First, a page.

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Ex-IRA man warns Sri Lanka's rivals

By Andrew Whitehead
BBC News, Belfast

Northern Ireland's Deputy First Minister Martin McGuinness. File photo
Mr McGuinness has travelled the world talking about conflict resolution

"One thing is certain," insists Martin McGuinness in his office at Belfast's Stormont Castle. "The resolution of the conflict in Sri Lanka can only happen at the negotiating table. Nowhere else.

"Both the government and the Tamil Tigers believe that they can have more victories over each other possibly in advance of peace negotiations. I have to say, I think both the government and the Tamil Tigers are foolish if they believe that."

Mr McGuinness' words carry authority. He is a former IRA fighter (some believe a one-time senior IRA commander), who led his movement through a complex peace process, and is now deputy first minister in a power-sharing devolved government in Northern Ireland.

He has made the transition that few achieve - from insurgent leader to a key figure in a democratic political system.

'No conclusive victories'

The peace process in Northern Ireland has delivered an end to shootings and bombings which had claimed more than 3,000 lives.

The most important ingredient in any peace process, or conflict resolution process, is leadership... the willingness of leaders to be courageous
Martin McGuinness

The IRA first decided to observe a ceasefire and then to decommission its weapons; a power-sharing system later brought together politicians who had for decades been bitter enemies.

It took almost 20 years to achieve, and divisions between Northern Ireland's Protestant majority and the community that Martin McGuinness represents, the Roman Catholic minority, remain deep.

But Northern Ireland's move away from decades of civil strife has attracted international attention.

Mr McGuinness has travelled the world talking about conflict resolution and how to achieve reconciliation.

He has visited Sri Lanka on a number of occasions, visiting both the capital Colombo and the rebel-held territory, and has talked to both sides in the island's bitter and long-running separatist conflict.

"What I have said to both the government and the Tamil Tigers in Sri Lanka," he told me, "is that the conflict should be brought to an end.

"There should be a meaningful process of peace negotiations and they should give up any notion whatsoever that they are going to have spectacular, conclusive military victories over each other.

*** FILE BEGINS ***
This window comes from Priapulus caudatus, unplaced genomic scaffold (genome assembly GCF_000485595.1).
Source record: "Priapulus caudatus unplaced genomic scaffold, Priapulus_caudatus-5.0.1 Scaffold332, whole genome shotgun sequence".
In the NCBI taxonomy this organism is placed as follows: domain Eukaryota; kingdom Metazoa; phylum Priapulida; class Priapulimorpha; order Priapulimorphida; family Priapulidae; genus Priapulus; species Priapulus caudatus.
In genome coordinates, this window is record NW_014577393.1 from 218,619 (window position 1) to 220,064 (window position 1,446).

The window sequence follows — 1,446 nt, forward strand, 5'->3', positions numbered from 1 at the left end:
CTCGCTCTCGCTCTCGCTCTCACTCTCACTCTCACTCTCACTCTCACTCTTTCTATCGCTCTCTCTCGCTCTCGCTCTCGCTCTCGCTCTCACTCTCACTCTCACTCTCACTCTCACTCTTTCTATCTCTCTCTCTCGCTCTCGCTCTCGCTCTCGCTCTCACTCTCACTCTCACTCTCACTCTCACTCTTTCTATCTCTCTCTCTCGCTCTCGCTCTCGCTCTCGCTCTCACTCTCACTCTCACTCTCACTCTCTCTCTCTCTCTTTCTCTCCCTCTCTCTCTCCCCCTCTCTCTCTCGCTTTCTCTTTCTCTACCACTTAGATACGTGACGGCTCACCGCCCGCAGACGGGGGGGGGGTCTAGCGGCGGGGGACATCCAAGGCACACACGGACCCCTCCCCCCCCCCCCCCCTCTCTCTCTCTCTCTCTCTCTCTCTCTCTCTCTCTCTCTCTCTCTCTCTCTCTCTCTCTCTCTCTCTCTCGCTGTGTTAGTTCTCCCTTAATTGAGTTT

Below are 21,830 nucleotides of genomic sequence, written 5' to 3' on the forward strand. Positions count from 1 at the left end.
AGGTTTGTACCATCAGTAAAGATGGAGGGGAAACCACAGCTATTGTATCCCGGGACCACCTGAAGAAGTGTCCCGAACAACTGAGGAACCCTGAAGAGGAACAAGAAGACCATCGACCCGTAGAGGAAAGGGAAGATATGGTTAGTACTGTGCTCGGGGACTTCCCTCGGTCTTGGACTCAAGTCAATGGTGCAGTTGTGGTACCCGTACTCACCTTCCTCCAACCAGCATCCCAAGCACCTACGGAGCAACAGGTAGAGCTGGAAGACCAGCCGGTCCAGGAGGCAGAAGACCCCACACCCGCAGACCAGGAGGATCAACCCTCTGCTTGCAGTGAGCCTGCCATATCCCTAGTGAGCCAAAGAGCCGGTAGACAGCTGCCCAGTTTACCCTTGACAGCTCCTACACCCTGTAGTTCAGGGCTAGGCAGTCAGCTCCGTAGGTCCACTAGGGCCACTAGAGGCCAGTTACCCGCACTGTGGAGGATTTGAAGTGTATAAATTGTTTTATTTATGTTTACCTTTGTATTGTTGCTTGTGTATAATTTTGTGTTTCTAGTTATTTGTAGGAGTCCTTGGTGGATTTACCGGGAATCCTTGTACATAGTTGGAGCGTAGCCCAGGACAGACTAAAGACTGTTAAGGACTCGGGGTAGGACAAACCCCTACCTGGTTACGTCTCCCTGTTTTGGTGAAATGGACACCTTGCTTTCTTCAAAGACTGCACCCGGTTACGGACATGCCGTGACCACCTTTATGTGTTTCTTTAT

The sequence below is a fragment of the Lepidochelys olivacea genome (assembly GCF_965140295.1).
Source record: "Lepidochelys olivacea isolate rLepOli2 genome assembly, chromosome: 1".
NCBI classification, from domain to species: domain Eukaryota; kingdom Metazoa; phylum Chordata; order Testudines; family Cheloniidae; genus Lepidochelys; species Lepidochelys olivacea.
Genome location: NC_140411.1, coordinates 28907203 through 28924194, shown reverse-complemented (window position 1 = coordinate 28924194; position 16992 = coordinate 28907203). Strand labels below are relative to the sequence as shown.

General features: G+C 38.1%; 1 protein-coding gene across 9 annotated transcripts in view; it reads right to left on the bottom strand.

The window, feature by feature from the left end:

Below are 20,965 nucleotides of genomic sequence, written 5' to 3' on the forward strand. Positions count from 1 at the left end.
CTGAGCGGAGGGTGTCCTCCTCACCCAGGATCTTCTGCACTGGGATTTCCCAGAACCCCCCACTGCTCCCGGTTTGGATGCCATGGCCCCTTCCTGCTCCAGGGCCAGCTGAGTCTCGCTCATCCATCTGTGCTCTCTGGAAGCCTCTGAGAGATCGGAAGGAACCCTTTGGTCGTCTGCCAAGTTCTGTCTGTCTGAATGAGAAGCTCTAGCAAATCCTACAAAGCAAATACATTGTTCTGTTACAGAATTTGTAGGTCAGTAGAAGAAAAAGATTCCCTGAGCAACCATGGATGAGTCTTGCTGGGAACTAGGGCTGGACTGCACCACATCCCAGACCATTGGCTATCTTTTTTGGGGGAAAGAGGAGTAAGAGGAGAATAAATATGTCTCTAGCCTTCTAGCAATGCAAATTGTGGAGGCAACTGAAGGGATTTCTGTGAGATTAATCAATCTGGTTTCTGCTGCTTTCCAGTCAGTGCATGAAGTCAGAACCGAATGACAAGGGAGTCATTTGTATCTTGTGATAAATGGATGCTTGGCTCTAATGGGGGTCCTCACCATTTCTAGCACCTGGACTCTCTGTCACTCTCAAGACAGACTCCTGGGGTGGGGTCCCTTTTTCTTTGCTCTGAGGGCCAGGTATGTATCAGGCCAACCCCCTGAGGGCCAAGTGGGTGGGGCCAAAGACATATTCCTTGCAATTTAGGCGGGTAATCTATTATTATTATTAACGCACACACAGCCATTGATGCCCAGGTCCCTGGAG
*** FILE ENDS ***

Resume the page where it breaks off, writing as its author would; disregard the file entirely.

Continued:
"Yes, they will have spectacular military victories. But they will not be conclusive," Mr McGuinness said.

Mutual respect

Mr McGuinness' intervention comes amid an upsurge in violence in Sri Lanka.

A Republican mural in Belfast. File photo
The IRA was fighting for a united Ireland

An uneasy ceasefire that staggered on for several years is now clearly over, and the Sri Lankan army has recently suggested that the Tamil Tigers are facing military defeat.

Many analysts believe, however, that the separatists - one of the world's most tenacious armed groups - are unlikely to be vanquished on the battlefield.

The Northern Ireland politician, who has served time in jail for paramilitary offences and is also an elected British MP (though he has never taken his seat at Westminster), argues that around the world, achieving an end to conflict requires leaders who have the foresight to engage in dialogue with their enemies.

I asked him what words of advice he offers those who seek to emulate Northern Ireland's example - from profound civil conflict to peace.

"The first thing I tell them," he responded, "is we can't solve their problems - the only people who can solve their problems are themselves.

"The most important ingredient in any peace process, or conflict resolution process, is leadership. The willingness of leaders to be courageous, and to recognise that the only way to resolve conflict is by sitting down, respecting one another in dialogue and discussion," he said.

The Northern Ireland example also, many would argue, underlines the need to compromise.

The IRA was fighting for a united Ireland. The peace process has greatly increased the political power of the Catholic minority and has established all-Ireland institutions, but the region remains part of Britain.

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